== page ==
But what about earthquakes and concerts and wars, values and weights and costs, famines and droughts, redness and fairness, days and millennia, functions and purposes, craftsmanship, perfection, enjoyment, and finesse?
—Ray Jackendoff, Foundations of Language: brain, meaning, grammar, evolution
I learned in school that a noun is a word that names a person, place or thing.
A few years after that, the definition changed. In hindsight this seems creepy. It happened twice. I don't remember any explicit discussion or even acknowledgment of the change. We would do nouns one way one year, and when that time came around the next year, we would have different textbooks with a different definition. I remember the changes: first “event” and later “idea” were added to the list ...bringing nouns like earthquakes and purposes in from the cold, I guess. We regret the omission, etc.
I didn't know this until a couple days ago, but linguists apparently consider this whole approach to parts of speech hopelessly, fundamentally broken. Morally bankrupt, in fact. That a child is taught the ”person, place or thing“ definition approximately once every 12 seconds preys on the linguist's soul. It causes him to make awkward scenes at parties. Even the funny papers are bristling with painful reminders of this horrible truth.
I never noticed before, but there is a problem or two with this whole “person, place or thing” thing. All the most common words for people (you, I, he, she, they) and things (this, that, these, those, it) are pronouns, while all the most common words for places (here, there, in, out, up, down, to, from, and on and on) are adverbs and prepositions. All the other definitions I learned for parts of speech are bogus, too. I learned that “action words” are verbs; but homocide, defenestration, and touchdown are all nouns. (So is pirouette. My wife didn't believe me.) I learned that prepositions tell about relationships, particularly spacial relationships; but proximity and distance are nouns (and cover and surround are verbs!). I learned that words that describe properties of things are adjectives; but weight, beauty, shape, and color are nouns.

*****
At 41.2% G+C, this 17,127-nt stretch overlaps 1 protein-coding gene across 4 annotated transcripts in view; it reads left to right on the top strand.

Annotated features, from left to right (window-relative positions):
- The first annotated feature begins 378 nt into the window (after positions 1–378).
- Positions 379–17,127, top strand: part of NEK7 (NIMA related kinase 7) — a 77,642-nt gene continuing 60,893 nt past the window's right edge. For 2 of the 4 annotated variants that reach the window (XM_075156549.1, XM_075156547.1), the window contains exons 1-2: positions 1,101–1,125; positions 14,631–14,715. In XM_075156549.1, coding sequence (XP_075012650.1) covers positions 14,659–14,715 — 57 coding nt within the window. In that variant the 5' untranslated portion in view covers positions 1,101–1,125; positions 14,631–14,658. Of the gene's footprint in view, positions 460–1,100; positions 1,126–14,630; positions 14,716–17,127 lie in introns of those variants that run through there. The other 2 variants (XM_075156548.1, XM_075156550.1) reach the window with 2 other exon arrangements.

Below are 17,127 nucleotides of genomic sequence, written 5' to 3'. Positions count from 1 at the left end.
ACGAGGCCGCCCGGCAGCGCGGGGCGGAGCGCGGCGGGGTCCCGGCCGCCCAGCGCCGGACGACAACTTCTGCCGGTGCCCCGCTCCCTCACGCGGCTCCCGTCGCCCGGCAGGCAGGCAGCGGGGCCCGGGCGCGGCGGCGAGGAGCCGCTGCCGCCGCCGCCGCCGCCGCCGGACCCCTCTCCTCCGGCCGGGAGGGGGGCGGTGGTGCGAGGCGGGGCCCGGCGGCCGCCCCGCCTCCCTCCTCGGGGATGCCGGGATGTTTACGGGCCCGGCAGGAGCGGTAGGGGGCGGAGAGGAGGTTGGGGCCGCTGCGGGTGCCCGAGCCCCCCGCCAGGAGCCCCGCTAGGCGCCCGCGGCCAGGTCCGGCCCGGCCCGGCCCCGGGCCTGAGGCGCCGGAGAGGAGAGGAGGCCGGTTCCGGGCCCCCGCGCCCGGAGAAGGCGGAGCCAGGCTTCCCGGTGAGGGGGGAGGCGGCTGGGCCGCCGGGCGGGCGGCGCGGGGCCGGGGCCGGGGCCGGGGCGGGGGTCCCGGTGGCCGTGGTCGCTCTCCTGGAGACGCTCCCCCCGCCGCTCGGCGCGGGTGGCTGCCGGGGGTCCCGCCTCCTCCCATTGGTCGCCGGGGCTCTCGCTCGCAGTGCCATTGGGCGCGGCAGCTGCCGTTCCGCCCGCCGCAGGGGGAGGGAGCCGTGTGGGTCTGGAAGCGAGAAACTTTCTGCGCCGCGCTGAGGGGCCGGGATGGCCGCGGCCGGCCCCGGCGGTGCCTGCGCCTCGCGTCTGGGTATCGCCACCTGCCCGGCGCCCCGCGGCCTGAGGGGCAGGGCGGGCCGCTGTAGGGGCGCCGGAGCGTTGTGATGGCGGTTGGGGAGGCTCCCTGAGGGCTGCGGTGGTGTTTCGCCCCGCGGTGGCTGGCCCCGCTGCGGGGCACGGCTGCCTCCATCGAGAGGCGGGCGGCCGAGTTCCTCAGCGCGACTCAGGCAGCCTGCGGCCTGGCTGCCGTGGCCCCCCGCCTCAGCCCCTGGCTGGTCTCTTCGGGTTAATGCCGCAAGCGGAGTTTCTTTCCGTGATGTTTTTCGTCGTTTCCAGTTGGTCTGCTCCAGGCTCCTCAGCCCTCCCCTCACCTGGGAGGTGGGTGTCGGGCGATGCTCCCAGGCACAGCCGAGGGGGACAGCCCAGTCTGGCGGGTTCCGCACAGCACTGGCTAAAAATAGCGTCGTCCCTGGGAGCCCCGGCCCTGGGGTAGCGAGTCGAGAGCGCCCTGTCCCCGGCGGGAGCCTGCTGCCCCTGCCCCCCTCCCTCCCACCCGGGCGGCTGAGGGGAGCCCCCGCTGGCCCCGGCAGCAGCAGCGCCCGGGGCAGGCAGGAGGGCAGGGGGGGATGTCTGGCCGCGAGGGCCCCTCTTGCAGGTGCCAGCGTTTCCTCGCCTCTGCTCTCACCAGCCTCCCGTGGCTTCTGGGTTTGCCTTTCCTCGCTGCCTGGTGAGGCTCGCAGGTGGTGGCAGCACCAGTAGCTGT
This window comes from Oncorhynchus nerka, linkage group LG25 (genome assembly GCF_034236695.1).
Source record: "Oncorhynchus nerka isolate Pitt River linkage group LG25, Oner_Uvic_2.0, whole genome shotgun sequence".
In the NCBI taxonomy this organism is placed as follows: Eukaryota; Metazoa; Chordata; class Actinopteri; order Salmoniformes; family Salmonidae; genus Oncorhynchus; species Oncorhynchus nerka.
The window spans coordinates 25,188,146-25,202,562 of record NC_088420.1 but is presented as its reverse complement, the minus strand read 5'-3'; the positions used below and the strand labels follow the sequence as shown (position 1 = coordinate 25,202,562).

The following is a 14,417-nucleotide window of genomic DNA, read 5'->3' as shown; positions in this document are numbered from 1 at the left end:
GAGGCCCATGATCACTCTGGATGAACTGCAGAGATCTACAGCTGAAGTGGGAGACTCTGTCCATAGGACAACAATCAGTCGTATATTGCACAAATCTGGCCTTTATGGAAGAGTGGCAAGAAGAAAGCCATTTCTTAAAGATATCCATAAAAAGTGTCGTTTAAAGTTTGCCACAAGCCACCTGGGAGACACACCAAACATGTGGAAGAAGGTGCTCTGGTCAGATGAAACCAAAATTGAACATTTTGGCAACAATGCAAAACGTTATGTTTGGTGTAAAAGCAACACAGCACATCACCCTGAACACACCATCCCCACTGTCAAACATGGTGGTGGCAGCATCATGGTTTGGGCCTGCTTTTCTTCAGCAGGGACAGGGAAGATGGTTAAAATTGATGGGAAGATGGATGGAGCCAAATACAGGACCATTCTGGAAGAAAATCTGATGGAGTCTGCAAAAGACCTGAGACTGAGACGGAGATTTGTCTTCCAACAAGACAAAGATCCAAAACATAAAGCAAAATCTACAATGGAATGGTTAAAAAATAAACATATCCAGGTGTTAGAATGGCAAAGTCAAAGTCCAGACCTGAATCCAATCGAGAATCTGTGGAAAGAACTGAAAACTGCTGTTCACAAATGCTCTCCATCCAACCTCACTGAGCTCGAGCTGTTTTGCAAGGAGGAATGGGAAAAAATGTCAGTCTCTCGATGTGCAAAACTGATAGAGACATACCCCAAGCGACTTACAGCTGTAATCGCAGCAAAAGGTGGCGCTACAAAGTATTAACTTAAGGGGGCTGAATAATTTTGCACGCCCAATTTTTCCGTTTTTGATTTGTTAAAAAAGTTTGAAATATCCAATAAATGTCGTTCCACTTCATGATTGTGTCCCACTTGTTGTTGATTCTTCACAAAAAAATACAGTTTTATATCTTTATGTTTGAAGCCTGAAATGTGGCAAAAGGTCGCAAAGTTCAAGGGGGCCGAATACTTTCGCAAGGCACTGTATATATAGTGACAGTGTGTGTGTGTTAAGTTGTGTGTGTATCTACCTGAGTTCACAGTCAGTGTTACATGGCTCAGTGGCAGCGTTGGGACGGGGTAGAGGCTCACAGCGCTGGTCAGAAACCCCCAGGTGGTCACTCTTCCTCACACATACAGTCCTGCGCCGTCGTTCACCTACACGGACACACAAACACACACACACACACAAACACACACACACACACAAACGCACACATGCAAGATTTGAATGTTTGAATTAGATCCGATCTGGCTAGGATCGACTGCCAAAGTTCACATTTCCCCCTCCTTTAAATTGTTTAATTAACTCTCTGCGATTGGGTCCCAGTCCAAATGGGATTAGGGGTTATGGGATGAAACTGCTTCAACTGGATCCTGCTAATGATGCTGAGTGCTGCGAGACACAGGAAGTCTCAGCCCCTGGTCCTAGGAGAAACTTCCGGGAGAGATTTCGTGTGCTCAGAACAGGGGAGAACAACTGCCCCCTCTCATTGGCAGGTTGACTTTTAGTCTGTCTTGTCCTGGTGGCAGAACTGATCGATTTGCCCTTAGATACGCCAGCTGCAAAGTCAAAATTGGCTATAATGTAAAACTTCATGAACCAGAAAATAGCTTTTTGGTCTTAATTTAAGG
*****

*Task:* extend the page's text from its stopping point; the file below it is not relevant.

So what is the definition of a noun, exactly? Well, I'll tell you. I don't know. Strangely, I don't think linguists like to say! Here's a pretty good near miss by Geoffrey K. Pullum, writing in Language Log:
The way to tell whether a word is a noun in English is to ask questions like: Does it have a plural form (the terrors of childhood)? Does it have a genitive form (terror's effects)? Does it occur with the articles the and a (the terror)? Can you use it as the main or only word in the subject of a clause (Terror rooted me to the spot), or the object of a preposition (war on terror)? And so on. These are grammatical questions. Syntactic and morphological questions. Not semantic ones.
A bit vague, isn't it? That's way above average, though. Here's an honest attempt; it starts with “A noun is a member of a syntactic class…”. Until I edited it, Wikipedia's article on nouns started, “In linguistics, a noun or noun substantive is a lexical category which is defined in terms of how its members combine with other kinds of expressions.”
There's an interesting twist to how all this gets bootstrapped in the toddler brain. All the first words you learn are nouns, words for people and things in your little one-year-old world. You'll be able to put words together into sentences before you master any pronouns. That is, at the time when you're learning the basic grammar of the language, there is a semantic distinction between the nouns you know and all other words. The values and weights and costs come later.